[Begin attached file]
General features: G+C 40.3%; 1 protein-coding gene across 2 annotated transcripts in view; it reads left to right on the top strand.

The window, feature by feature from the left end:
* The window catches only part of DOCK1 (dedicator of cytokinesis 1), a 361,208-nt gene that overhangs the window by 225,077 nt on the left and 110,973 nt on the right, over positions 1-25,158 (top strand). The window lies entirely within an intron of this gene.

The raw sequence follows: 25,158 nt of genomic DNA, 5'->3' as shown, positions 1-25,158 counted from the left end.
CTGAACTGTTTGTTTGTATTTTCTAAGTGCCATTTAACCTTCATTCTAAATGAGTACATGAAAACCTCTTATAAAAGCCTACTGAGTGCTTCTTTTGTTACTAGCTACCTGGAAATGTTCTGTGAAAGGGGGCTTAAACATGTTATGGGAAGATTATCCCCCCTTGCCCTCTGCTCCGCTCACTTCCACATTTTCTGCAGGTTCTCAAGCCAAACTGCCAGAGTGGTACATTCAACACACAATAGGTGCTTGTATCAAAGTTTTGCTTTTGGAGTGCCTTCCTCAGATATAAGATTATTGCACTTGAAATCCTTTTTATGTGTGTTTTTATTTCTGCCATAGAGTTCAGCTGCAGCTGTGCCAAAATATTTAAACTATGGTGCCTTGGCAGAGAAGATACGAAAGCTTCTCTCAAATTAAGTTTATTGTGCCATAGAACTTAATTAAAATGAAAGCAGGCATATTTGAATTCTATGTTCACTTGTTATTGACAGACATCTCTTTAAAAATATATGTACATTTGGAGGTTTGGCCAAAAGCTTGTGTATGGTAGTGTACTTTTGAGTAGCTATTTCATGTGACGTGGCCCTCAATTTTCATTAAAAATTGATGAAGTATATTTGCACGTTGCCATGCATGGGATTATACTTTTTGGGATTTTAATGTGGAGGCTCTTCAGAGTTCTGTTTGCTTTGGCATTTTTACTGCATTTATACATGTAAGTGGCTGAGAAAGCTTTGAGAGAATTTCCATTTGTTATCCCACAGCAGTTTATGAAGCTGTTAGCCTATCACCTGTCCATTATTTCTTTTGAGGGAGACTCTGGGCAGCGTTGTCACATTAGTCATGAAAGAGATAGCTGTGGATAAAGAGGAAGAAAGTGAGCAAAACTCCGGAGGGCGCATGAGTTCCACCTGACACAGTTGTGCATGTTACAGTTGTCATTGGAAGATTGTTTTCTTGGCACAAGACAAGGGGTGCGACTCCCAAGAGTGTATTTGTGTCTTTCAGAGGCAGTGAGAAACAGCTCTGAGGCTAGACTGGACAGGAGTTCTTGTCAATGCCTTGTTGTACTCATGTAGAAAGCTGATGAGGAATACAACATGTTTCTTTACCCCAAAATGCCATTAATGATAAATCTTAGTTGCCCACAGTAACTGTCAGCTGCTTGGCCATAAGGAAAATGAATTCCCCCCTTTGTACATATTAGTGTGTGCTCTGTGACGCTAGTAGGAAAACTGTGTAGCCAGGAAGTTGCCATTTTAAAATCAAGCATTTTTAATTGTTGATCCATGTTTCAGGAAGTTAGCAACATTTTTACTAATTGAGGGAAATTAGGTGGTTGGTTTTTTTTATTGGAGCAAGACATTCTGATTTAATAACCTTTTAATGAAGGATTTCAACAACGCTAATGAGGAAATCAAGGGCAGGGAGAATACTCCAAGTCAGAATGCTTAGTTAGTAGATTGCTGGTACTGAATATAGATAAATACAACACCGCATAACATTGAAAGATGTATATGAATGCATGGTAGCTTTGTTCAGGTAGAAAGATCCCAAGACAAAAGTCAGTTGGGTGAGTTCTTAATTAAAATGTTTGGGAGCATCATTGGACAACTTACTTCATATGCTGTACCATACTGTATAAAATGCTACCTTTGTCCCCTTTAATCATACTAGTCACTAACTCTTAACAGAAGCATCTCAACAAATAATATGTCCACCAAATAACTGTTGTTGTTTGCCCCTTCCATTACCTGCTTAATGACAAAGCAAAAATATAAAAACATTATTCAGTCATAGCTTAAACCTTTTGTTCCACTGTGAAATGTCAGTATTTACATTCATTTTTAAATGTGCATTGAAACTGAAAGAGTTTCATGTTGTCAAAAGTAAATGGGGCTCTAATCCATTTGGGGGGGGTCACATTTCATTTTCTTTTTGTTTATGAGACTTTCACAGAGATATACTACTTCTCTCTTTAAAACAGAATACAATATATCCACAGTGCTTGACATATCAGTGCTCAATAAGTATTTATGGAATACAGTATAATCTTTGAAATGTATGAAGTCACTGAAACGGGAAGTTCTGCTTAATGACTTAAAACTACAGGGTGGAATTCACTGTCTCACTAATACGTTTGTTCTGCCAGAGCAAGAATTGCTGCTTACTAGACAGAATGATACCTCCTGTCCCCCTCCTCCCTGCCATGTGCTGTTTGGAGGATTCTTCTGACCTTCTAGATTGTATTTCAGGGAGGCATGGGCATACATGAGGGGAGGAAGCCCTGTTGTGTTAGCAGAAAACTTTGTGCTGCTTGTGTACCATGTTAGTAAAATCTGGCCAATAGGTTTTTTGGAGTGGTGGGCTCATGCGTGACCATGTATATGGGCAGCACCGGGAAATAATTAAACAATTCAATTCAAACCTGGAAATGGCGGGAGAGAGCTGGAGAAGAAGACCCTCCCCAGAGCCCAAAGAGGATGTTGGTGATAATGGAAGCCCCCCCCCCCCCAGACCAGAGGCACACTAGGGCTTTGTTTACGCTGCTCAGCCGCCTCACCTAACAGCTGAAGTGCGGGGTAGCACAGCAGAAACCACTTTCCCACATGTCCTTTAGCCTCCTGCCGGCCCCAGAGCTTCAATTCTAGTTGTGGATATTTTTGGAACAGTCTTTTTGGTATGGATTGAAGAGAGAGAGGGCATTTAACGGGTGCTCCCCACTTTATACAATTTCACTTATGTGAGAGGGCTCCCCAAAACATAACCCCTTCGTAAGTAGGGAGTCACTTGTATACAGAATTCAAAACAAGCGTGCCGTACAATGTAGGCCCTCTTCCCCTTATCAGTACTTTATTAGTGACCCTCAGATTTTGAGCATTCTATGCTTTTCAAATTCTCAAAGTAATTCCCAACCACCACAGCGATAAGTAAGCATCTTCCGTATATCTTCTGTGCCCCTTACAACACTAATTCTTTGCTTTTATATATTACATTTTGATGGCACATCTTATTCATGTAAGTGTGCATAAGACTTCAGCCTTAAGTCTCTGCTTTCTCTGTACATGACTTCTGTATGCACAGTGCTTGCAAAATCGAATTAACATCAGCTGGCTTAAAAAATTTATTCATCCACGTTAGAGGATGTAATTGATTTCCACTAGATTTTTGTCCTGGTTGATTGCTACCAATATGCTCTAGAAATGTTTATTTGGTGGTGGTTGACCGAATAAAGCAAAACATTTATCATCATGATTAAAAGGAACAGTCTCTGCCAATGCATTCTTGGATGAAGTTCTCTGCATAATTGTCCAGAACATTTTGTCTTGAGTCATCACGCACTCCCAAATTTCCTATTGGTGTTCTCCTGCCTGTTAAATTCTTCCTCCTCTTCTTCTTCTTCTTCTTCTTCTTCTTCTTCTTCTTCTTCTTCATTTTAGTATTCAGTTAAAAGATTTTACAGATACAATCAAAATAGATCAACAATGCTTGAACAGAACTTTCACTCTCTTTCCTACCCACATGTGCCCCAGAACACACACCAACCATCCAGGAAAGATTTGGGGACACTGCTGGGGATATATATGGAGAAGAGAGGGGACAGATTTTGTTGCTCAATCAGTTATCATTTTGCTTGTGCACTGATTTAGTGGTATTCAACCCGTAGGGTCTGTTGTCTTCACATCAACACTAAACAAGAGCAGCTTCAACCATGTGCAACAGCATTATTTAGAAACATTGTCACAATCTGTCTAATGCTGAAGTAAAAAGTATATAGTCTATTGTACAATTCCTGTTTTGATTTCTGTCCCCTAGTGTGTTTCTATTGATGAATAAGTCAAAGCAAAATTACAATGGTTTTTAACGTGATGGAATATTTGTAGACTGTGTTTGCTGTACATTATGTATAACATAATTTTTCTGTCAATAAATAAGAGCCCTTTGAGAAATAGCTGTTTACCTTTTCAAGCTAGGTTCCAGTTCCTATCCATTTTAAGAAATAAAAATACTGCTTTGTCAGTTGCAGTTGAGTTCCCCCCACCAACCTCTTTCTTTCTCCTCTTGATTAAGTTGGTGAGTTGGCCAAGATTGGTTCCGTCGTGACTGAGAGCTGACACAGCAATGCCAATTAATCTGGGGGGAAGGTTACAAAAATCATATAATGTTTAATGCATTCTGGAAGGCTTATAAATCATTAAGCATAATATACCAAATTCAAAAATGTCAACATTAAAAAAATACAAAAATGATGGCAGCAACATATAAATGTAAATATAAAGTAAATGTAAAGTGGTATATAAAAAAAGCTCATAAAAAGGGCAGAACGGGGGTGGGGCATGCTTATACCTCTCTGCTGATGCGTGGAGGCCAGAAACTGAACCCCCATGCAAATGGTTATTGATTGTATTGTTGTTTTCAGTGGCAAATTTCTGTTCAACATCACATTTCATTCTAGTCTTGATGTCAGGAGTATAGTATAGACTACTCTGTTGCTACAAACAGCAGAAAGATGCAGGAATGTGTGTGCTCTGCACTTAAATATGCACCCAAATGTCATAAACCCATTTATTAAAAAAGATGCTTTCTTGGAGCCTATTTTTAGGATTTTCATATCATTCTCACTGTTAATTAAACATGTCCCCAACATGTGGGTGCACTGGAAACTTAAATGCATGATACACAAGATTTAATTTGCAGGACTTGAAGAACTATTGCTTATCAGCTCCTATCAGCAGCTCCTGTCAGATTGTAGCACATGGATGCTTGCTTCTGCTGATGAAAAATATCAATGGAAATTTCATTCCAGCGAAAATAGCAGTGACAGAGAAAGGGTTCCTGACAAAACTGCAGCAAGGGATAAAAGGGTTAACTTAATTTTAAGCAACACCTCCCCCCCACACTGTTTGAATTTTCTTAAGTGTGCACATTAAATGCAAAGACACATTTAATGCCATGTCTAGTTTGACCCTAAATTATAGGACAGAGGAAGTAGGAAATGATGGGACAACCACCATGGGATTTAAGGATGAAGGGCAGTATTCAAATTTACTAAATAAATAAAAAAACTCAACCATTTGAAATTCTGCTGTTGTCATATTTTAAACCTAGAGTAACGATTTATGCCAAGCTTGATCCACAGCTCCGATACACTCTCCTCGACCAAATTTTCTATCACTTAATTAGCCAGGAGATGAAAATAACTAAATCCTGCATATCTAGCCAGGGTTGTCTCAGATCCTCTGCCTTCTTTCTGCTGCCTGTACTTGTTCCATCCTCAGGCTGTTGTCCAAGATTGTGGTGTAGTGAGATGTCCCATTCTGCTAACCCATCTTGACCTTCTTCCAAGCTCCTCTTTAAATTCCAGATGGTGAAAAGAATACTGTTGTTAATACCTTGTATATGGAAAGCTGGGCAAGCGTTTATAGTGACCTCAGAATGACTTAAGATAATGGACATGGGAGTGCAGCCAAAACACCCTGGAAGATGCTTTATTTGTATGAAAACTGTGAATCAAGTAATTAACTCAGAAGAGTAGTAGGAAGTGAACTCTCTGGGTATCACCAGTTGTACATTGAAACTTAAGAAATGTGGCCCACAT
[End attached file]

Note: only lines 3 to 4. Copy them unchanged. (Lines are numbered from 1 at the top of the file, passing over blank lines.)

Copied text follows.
* The window catches only part of DOCK1 (dedicator of cytokinesis 1), a 361,208-nt gene that overhangs the window by 225,077 nt on the left and 110,973 nt on the right, over positions 1-25,158 (top strand). The window lies entirely within an intron of this gene.

The raw sequence follows: 25,158 nt of genomic DNA, 5'->3' as shown, positions 1-25,158 counted from the left end.